Homework 3

**Design and implement**a data type, in your favorite programming language, to represent an edge-weighted, possibly-directed graph. (You may assume the edge weights are real and non-negative. For problems with non-edge-weighted graphs, we'll just assume all the edge weights are 1.)**Implement and test**(in your favorite programming language)**one**of the following graph algorithms (your choice):- Kruskal's minimum-spanning-tree algorithm
- Dijkstra-Prim's minimum-spanning-tree algorithm
- Dijkstra's single-source shortest-path algorithm
- the biconnected-components algorithm in the text

**Write (in pseudocode) and analyze**(i.e. tell me its run-time in big-O notation) a dynamic-programming solution to the "longest common subsequence" problem.**Hand-trace**its execution on the example`LCS("abcb", "bacbbc")`

**Design, implement (in real code), and analyze**a solution to the "making change" problem: given a list of coin denominations, and an amount of money, give a list of coins whose values add up to that amount, minimizing the number of coins. For example, given the US coin denominations {1,5,10,25,50,100} and the amount 47, an optimal solution would be {1,1,10,10,25}, i.e. two pennies, two dimes, and a quarter.You may assume that all denominations and the amount are positive integers, that one of the denominations is 1, and that the denominations are given to you in sorted order. Be sure to test your program on different, weird sets of denominations!

**Write (in pseudocode) and analyze**an algorithm for "Eulerian paths": given an undirected graph without edge weights, tell whether there is a path that travels each edge of the graph exactly once.**Extra credit:**if so, produce such a path.Note: I haven't told you how to do this; it'll take some original thinking, but it's not difficult.

**Write (in pseudocode) and analyze**an algorithm for "Hamiltonian paths": given an undirected graph without edge weights, tell whether there is a path that visits each vertex of the graph exactly once.**Extra credit:**if so, produce such a path.Note: I haven't told you how to do this; it'll take some original thinking. If you find an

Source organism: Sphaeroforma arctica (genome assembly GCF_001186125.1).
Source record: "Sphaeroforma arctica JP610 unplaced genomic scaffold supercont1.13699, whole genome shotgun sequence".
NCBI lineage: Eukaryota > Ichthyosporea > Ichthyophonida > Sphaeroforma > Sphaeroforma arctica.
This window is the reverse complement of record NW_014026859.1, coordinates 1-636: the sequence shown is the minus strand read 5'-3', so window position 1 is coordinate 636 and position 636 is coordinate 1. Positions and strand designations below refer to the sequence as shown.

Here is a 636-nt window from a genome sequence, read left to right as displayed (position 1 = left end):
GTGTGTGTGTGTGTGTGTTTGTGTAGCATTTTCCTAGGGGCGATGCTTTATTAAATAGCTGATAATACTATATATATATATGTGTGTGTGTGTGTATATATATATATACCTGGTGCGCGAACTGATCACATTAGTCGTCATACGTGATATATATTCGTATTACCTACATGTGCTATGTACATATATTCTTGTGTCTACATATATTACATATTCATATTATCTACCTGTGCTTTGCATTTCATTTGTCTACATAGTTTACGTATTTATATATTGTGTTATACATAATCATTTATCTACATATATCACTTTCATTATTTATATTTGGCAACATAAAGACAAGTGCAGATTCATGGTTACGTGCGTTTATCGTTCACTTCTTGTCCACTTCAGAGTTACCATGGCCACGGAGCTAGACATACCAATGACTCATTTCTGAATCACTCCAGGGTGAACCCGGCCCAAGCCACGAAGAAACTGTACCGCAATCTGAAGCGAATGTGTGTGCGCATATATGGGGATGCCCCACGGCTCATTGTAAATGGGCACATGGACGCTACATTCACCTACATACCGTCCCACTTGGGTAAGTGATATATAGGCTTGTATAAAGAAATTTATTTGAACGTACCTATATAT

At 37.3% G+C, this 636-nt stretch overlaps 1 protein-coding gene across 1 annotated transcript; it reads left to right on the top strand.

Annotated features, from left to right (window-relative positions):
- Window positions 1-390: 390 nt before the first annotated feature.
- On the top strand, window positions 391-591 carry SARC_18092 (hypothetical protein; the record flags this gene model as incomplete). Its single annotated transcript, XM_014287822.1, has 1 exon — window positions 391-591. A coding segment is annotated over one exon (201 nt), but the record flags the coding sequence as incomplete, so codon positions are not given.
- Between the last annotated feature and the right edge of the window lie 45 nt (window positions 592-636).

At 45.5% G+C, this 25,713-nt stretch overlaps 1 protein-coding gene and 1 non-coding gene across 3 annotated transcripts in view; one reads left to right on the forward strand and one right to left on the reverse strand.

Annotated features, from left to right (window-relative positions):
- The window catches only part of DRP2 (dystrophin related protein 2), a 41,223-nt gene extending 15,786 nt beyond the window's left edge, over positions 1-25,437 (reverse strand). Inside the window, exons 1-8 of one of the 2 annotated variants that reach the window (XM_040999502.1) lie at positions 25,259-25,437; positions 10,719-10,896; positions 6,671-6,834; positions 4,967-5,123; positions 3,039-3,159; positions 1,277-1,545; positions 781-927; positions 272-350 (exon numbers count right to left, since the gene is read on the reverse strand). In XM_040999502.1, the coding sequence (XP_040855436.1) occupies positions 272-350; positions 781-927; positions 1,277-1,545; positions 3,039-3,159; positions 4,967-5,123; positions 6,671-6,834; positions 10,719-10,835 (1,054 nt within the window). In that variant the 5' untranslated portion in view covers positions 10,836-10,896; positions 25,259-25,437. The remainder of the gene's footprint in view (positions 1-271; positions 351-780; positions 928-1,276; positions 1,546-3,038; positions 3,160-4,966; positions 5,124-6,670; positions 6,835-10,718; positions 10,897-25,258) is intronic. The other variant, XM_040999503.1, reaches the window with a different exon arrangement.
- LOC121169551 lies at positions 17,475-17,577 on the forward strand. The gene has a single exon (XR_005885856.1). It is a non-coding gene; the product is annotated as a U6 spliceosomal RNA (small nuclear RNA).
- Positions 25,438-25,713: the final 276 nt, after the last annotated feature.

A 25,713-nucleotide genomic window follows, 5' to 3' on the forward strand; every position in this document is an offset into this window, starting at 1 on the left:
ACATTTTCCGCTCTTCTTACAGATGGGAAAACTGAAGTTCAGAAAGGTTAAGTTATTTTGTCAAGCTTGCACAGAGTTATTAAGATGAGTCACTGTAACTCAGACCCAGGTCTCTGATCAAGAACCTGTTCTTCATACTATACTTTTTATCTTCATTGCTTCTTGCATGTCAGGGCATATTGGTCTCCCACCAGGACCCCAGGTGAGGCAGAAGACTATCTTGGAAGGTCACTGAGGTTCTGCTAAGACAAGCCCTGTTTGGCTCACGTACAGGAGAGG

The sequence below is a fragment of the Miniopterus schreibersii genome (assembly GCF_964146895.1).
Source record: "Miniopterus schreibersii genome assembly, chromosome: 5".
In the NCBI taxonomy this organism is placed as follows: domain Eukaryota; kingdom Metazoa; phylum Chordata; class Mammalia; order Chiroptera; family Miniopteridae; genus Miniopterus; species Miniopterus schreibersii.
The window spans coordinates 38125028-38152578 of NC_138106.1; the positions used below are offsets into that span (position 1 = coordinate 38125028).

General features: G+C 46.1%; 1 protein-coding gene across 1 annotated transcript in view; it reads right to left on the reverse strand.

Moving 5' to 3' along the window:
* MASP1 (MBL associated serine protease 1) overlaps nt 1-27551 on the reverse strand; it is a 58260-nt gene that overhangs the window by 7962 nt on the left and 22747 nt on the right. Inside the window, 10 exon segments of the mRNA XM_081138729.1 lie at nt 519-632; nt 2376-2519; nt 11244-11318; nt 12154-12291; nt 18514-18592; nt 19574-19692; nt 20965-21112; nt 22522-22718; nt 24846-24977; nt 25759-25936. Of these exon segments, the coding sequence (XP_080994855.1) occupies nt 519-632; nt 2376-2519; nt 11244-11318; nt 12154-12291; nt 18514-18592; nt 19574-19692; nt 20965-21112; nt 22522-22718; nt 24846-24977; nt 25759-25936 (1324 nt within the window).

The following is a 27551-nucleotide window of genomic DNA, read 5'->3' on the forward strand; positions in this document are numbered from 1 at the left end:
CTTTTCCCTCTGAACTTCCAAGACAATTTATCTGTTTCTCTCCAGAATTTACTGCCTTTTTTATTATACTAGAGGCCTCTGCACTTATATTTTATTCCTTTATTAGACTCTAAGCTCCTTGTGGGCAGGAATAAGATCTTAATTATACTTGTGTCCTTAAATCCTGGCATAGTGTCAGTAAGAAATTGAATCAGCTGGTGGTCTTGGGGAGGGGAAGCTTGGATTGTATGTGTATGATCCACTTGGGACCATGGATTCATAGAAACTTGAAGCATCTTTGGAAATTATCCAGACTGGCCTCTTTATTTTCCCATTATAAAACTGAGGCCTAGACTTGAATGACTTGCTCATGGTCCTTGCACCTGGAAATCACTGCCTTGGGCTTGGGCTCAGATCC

*efficient*algorithm -- say, O(n^{2}) or O(n^{3}) -- you get an automatic A for the semester, but an algorithm that's merely*correct*shouldn't be too difficult.**Extra credit: Write (in pseudocode) and analyze**an algorithm for "strong connectivity": given a directed graph without edge weights, tell whether*every*vertex is reachable from*every*other vertex. Note that the "connectedness" algorithm we did in class isn't enough for this, because that applied to an*undirected*graph; in a directed graph, it's quite possible that**u**is reachable from**v**but not*vice versa*.Note: I haven't told you how to do this; it'll take some original thinking.

**Extra credit: Write (in pseudocode) and analyze**an algorithm for the "traffic capacity" problem (number 3 on my handout of "Some Graph Theory Problems").The input will be an edge-weighted, directed graph, with each edge weight representing traffic capacity, and specified start and finish vertices. Note that there may be one-way streets, or roads that can carry more traffic in one direction than the other due to construction; that is, the graph is directed.

The output will be an assignment of numbers ("flows") to the edges, each number less than or equal to the capacity of that edge, such that the total flow into each vertex (except start and finish) is equal to the total flow out of that vertex, and the total flow out of start (which will of course be equal to the total flow into finish) is maximized.

Note: I haven't told you how to do this; it'll take some original thinking.

This problem turns out to be widely applicable to other problems that don't immediately look like traffic-flow problems, e.g. number 4 and 6 on my handout.

Last modified: Thu Apr 10 10:54:02 EDT 2003 Stephen Bloch / sbloch@adelphi.edu